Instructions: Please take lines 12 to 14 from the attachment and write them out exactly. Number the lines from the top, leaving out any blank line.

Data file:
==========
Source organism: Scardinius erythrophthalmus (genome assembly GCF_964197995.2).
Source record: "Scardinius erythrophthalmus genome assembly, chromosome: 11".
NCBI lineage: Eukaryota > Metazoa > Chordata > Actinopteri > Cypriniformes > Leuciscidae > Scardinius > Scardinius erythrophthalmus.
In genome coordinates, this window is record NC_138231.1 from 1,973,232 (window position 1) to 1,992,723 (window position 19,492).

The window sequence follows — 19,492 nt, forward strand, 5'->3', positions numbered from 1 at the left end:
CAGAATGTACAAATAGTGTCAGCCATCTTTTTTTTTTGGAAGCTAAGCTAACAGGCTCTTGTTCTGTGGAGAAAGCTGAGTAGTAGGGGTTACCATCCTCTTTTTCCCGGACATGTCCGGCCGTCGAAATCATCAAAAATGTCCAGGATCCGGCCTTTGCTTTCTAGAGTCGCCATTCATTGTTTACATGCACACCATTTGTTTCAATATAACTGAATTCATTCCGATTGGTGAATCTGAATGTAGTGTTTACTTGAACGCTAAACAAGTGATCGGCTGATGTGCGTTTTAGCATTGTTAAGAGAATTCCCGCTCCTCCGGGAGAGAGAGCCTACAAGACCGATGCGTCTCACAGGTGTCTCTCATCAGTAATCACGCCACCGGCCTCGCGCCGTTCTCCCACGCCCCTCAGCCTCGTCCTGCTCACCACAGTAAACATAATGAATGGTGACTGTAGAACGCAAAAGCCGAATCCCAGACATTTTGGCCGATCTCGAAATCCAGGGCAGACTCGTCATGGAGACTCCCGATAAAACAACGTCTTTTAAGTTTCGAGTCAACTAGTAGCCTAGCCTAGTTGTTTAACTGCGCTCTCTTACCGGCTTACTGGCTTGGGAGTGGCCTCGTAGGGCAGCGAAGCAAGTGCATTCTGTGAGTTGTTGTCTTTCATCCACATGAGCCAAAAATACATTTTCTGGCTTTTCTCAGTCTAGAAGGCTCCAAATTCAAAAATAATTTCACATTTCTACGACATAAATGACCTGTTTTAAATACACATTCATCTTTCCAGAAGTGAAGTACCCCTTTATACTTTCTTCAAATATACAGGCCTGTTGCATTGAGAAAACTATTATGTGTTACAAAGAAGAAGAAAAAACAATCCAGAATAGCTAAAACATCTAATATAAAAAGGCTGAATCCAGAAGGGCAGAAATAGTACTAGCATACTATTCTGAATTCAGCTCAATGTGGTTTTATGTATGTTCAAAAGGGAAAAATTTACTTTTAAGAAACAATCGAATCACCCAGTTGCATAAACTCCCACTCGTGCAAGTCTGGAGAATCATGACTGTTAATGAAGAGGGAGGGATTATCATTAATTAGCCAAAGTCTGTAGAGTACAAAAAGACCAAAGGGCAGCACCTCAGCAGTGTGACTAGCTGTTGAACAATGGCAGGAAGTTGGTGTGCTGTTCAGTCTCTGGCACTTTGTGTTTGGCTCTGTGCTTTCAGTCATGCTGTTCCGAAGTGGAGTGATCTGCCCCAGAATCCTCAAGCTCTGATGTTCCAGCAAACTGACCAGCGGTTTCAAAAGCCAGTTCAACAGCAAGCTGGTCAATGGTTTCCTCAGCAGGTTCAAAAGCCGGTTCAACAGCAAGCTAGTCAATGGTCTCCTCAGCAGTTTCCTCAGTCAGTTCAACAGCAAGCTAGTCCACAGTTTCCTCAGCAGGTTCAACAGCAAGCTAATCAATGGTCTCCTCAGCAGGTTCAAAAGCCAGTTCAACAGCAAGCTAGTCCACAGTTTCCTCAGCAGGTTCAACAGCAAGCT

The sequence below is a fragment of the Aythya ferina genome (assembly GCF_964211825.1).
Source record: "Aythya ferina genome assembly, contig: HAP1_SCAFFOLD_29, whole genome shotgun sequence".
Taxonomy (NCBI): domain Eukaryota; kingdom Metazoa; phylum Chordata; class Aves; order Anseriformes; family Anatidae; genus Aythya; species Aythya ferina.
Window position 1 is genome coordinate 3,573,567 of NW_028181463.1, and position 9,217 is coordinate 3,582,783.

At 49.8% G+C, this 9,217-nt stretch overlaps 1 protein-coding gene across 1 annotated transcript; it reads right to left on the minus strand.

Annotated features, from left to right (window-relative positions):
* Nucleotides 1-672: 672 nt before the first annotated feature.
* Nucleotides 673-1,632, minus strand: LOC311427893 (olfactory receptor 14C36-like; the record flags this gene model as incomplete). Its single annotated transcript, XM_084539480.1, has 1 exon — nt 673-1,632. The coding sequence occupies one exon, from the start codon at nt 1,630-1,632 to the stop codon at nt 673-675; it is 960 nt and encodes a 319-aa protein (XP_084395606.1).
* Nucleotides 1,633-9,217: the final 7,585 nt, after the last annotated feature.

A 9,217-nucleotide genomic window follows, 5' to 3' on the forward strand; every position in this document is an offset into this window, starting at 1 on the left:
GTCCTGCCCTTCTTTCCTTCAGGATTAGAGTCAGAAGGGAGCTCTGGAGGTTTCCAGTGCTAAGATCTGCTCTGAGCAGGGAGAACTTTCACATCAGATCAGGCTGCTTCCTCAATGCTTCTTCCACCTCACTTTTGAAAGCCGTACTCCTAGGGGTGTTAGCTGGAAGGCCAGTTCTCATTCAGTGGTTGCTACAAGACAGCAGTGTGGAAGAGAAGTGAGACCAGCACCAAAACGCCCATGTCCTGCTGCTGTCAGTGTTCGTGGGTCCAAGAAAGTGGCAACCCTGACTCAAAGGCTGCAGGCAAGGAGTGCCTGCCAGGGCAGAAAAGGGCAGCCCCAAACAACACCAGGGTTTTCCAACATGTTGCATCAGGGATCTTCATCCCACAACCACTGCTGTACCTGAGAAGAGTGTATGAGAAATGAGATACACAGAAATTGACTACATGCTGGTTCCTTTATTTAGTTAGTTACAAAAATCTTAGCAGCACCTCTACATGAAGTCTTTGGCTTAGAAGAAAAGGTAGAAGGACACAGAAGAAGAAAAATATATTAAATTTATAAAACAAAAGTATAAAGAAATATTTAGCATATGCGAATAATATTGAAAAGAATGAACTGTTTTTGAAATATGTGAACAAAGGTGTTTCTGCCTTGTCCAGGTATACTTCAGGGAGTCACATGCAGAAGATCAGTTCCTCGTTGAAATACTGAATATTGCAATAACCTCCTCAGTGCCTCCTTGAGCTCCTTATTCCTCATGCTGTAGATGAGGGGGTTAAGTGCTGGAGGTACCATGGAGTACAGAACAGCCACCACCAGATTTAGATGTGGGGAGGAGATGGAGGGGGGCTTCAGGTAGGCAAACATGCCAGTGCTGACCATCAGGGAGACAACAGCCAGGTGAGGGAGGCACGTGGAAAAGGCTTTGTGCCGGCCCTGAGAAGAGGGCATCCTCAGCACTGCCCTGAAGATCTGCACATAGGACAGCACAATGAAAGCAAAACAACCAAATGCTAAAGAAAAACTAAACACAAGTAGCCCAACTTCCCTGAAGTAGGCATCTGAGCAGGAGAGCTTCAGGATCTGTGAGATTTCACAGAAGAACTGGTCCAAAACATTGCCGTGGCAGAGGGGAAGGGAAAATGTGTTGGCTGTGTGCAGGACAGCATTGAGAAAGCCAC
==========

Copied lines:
Annotated features, from left to right (window-relative positions):
* Nucleotides 1-672: 672 nt before the first annotated feature.
* Nucleotides 673-1,632, minus strand: LOC311427893 (olfactory receptor 14C36-like; the record flags this gene model as incomplete). Its single annotated transcript, XM_084539480.1, has 1 exon — nt 673-1,632. The coding sequence occupies one exon, from the start codon at nt 1,630-1,632 to the stop codon at nt 673-675; it is 960 nt and encodes a 319-aa protein (XP_084395606.1).